“If I’m doing a big color correction, I don’t book anything else that day,” she says. But the most significant thing she changed was her outlook.

“Anything can be an opportunity!" Tovey says. "When I was unable to physically do hair for five months, that didn’t stop me from learning new things online and in magazines. I started following some amazing artists who have changed my world. I couldn’t even use my iPad before all this, and now I’ve passed online courses from a major manufacturer in master coloring!”

In addition to advising our Healthy Hairdressers to listen to your body and go to the doctor when you’re in pain, Tovey says the moral to her story is to keep moving forward.

“You are never too old or too ill to learn,” she says. “Passion for your craft is everything, and there are no limits.”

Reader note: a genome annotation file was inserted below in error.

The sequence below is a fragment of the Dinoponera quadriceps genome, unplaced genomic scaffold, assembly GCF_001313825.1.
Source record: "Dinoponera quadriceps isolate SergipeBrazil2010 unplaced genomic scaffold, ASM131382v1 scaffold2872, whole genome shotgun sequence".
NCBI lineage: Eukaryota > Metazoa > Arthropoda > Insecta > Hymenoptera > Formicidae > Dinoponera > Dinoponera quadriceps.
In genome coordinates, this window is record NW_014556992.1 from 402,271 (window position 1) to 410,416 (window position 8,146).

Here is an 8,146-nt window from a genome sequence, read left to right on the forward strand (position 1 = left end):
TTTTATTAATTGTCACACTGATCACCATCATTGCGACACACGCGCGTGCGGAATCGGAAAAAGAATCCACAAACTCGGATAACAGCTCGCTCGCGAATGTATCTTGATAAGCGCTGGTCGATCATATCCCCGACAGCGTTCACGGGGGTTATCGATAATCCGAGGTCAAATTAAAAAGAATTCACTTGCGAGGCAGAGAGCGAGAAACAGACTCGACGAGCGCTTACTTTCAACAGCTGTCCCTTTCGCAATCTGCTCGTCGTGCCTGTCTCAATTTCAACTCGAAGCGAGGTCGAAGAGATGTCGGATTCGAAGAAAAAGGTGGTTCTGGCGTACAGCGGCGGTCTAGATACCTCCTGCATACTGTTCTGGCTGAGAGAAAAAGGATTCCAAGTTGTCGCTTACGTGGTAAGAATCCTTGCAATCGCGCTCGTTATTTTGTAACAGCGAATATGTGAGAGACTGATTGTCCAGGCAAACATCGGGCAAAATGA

Try This First

Don’t wait for a health crisis to make healthier lifestyle choices! In sharing their 2016 health goals, salon pros responding to our January Healthy Hairdresser Challenge also provided great ideas for finding motivation:

Become part of a community. "I joined Weight Watchers. My healthy resolution is to lose 50 pounds by 2017.”—Kristy B.
Focus on one goal at a time. "I'm adding one healthy change per month. January was to stay hydrated, by measuring out 64 ounces of water each morning.” —Julie J.
Download an app. "My resolution is to quit smoking for good. I down-loaded an app that keeps track of money and time saved, plus health benefits.”—Joshua R.
Practice prevention. “My Healthy Hairdresser resolution for 2016 is to set aside enough money each month to get a deep-tissue massage to help me to prevent injuries from working behind the chair. I help myself out by having great posture, holding my shears safely and stretching, but all the blowouts I do take such a toll on my shoulders by the end of the day.”—Kaitlin B.